Brian Johnson said he will always be “a Jaguar for life.”
But on Tuesday, Johnson officially resigned as Southern’s head track and field coach, opting for an assistant’s position at the University of Georgia that offered him more than his alma mater could.
“I think it was just better for me and my family financially,” said Johnson, who led the Jaguars’ men’s and women’s teams to second-place finishes in the Southwestern Athletic Conference outdoor championships in his fourth year last season. “It was that and the opportunity to coach in (the Southeastern Conference) that caught my attention and my wife’s attention.”
Johnson added the Bulldogs’ resources and membership in the SEC move him closer to his goal of becoming a head coach in the SEC.
“I always wanted to be a Jaguar for life, and I still consider myself a Jaguar for life,” Johnson said. “It just boiled down to the opportunity that Georgia provided.”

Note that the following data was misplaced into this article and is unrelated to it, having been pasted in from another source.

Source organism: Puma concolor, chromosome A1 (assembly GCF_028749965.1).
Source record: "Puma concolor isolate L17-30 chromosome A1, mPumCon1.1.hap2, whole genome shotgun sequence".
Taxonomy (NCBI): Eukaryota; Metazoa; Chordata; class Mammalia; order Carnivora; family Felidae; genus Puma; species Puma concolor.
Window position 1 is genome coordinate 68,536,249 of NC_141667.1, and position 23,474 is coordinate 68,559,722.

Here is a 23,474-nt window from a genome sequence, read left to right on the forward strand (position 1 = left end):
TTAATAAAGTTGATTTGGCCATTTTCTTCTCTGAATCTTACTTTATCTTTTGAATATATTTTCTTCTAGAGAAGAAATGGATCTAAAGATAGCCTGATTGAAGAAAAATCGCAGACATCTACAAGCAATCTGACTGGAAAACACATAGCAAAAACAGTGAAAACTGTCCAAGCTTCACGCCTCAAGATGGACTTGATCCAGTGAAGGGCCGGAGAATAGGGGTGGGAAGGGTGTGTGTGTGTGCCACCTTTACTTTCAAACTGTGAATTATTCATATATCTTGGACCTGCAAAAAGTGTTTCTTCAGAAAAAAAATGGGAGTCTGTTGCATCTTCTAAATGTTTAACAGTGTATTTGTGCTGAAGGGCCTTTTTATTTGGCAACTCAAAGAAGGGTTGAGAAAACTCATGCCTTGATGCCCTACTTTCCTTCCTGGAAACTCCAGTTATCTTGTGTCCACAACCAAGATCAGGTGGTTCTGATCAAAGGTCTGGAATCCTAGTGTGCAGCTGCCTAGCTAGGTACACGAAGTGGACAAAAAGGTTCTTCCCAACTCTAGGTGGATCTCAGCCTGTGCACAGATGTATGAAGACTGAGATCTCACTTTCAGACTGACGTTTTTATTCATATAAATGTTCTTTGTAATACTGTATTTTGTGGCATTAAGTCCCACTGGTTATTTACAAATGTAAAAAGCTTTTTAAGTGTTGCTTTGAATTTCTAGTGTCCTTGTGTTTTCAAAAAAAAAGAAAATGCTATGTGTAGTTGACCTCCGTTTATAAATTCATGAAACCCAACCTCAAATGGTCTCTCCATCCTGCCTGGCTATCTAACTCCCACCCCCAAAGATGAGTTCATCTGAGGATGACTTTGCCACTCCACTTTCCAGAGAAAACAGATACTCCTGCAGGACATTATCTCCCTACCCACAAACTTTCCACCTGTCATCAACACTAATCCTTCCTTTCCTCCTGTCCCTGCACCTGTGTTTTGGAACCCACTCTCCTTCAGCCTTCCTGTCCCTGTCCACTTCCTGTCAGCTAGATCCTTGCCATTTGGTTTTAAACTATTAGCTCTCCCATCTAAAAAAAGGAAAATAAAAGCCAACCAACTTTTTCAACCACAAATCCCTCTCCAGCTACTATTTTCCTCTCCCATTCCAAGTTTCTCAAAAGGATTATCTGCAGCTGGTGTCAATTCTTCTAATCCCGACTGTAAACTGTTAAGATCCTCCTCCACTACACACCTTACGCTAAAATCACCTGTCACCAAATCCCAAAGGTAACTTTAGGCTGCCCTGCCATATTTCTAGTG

Johnson, who will be the recruiting coordinator and coach the sprints and jumps with the Bulldogs, said the Jaguars ban from NCAA postseason competition because of inadequate reporting of student-athletes’ Academic Progress Rates “wasn’t a factor at all” in his decision.
The ban prevented Southern sprinter Devin Jenkins, the reigning SWAC 100 meter and 200 meter champion, and several teammates from competing in the NCAAs last season. Jenkins has received his release from Southern and is expected to enroll at Texas A&M.
Johnson said other schools had approached him about job openings, and he kept in touch with Jaguars Athletic Director William Broussard every step of the way. Johnson, a two-sport star at Southern who was a long jumper in the 2008 Olympics, called Broussard “a great boss.”
“On behalf of the university, I’d like to express my appreciation to coach Johnson for all he has done to rebuild the track program,” Broussard said in a statement released by the university. “Brian has recruited stellar student-athletes to Southern and built both our men’s and women’s teams into perennial championship contenders. I wish him and his family well.”
Johnson was named head coach of the men’s and women’s program in 2010 amid probation because of previous APR issues.